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BLOG 01/05/2019

Cat tracking from the air

It's encouraging to see increasing recognition of the terrible toll feral cats are exacting on our native wildlife, and increasing concern to do something about it. Early Monday morning I headed out to Red Moort to get up in the air with feral cat researcher Sarah Comer and her Department of Biodiversity, Conservation and Attractions colleague, Abby, to locate the feral cats Sarah has collared across our Fitz-Stirling landscape on the South Coast of Western Australia.

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BUSHTRACKS 22/03/2019

Feral focus

How we’re working beyond our boundaries to control foxes and feral cats in south-west Western Australia.

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BUSHTRACKS 22/03/2019

In the field

The recent opening of the Michael Tichbon Field Station heralds a new era for Bush Heritage’s conservation work in the species-rich Fitz-Stirling region of the south-west.

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BLOG 22/02/2017

'Just a bit of bush'

Through the past three years we've had well-known and highly-respected South Coast botanist Libby Sandiford running a rolling vegetation survey across some of our Gondwana Link reserves. The information Libby has collated has surprised even us - we knew that what we're protecting and managing here is pretty special, but we didn't know quite how special.​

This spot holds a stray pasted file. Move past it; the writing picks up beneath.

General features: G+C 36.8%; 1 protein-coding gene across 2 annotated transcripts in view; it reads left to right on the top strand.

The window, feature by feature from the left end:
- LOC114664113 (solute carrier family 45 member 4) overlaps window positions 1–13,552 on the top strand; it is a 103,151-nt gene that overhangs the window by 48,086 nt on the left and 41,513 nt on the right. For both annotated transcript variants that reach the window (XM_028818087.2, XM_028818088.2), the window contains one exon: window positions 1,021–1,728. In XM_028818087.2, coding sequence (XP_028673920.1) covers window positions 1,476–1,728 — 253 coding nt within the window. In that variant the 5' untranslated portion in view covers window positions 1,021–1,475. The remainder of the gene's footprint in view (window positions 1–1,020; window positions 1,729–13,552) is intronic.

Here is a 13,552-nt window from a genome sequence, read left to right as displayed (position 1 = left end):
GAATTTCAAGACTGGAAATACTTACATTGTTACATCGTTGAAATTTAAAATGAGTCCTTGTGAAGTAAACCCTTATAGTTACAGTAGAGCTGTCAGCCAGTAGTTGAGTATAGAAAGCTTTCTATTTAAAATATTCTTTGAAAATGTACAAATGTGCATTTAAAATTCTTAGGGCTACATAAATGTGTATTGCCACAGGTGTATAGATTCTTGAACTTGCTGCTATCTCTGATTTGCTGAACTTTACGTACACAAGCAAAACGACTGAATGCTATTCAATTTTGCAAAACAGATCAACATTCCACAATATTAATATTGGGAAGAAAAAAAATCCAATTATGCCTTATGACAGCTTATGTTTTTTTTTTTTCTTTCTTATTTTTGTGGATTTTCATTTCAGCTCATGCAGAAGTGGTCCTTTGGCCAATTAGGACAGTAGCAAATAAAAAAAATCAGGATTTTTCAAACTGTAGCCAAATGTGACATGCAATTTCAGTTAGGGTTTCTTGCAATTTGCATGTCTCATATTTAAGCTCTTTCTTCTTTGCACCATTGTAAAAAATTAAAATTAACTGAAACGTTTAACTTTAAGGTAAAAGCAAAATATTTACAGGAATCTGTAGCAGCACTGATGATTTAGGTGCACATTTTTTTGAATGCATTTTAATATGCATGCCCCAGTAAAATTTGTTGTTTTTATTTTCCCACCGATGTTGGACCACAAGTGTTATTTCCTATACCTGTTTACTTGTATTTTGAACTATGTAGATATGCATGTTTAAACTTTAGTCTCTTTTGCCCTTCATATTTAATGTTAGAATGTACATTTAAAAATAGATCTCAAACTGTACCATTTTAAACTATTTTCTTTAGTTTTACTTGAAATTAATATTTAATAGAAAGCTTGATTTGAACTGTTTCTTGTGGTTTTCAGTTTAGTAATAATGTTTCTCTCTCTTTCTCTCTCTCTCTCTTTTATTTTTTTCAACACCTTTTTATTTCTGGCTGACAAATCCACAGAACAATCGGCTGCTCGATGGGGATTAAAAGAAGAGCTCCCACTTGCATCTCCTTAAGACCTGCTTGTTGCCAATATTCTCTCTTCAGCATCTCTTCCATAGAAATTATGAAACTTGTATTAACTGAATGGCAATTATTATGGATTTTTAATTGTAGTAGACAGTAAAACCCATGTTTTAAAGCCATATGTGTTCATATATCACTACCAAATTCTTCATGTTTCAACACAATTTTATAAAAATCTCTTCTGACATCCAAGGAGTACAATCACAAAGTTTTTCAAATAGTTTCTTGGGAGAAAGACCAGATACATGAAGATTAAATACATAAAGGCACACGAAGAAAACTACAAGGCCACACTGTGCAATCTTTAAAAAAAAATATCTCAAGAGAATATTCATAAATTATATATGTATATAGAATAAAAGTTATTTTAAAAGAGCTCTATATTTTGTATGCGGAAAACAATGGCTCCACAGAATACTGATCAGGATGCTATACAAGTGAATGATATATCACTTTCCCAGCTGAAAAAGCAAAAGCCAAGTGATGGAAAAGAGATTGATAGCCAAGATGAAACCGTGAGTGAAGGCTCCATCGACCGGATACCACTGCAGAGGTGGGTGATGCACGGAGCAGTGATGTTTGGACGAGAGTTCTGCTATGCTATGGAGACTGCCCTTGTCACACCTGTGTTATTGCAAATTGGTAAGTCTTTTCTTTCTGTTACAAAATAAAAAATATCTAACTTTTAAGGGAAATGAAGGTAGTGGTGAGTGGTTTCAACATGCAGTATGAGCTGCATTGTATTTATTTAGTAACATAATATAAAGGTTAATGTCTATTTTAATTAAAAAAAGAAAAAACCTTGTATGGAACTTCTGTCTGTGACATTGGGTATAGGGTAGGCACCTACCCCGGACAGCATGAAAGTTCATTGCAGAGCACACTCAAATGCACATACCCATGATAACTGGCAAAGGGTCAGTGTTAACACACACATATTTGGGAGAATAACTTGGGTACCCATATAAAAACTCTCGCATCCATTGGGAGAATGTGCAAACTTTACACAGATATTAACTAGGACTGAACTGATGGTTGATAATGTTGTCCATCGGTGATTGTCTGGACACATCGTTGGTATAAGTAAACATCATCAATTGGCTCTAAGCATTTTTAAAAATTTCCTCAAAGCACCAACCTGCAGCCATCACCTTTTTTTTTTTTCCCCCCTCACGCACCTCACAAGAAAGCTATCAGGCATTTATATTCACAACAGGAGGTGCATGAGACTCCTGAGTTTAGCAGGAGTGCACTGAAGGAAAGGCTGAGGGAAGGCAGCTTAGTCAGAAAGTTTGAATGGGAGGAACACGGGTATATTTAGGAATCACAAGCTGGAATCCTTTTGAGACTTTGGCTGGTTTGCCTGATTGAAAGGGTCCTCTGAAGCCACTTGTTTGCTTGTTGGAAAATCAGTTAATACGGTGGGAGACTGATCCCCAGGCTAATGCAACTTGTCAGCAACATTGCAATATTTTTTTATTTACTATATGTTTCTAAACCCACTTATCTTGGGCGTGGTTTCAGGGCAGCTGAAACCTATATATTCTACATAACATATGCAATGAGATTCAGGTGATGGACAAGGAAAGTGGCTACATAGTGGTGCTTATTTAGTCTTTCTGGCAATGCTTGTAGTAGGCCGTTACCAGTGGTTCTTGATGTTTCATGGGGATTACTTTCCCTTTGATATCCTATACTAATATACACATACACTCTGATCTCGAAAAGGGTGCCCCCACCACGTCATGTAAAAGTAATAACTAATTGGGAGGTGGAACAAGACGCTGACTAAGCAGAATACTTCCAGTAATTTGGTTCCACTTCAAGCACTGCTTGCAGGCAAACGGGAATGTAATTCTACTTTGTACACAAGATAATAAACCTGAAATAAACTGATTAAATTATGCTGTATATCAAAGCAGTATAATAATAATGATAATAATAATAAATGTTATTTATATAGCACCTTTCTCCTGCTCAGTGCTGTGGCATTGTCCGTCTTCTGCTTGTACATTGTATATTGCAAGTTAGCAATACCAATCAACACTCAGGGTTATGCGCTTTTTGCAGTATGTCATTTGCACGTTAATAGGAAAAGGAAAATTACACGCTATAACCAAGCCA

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BLOG 21/12/2015

Hidden camera bounty

When I put out five cameras on our recently acquired Monjebup Creek Reserve in Gondwana Link I had no idea what I might find. The cameras were out and working hard for 5 months in total and the results have been amazing.

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BLOG 12/06/2015

Monjebup Creek vegetation survey

Angela Sanders and I spent three long days this week exploring Monjebup Creek Reserve with contract botanist Libby Sandiford and volunteer Lynda Strahan. With funding from our great supporters here at South Coast Natural Resource Management we were able to bring the survey forward into June. Which was perfect timing as it turned out. The weather was glorious, but perhaps most importantly, the roo ticks that can make life difficult through the warmer months were nowhere to be seen!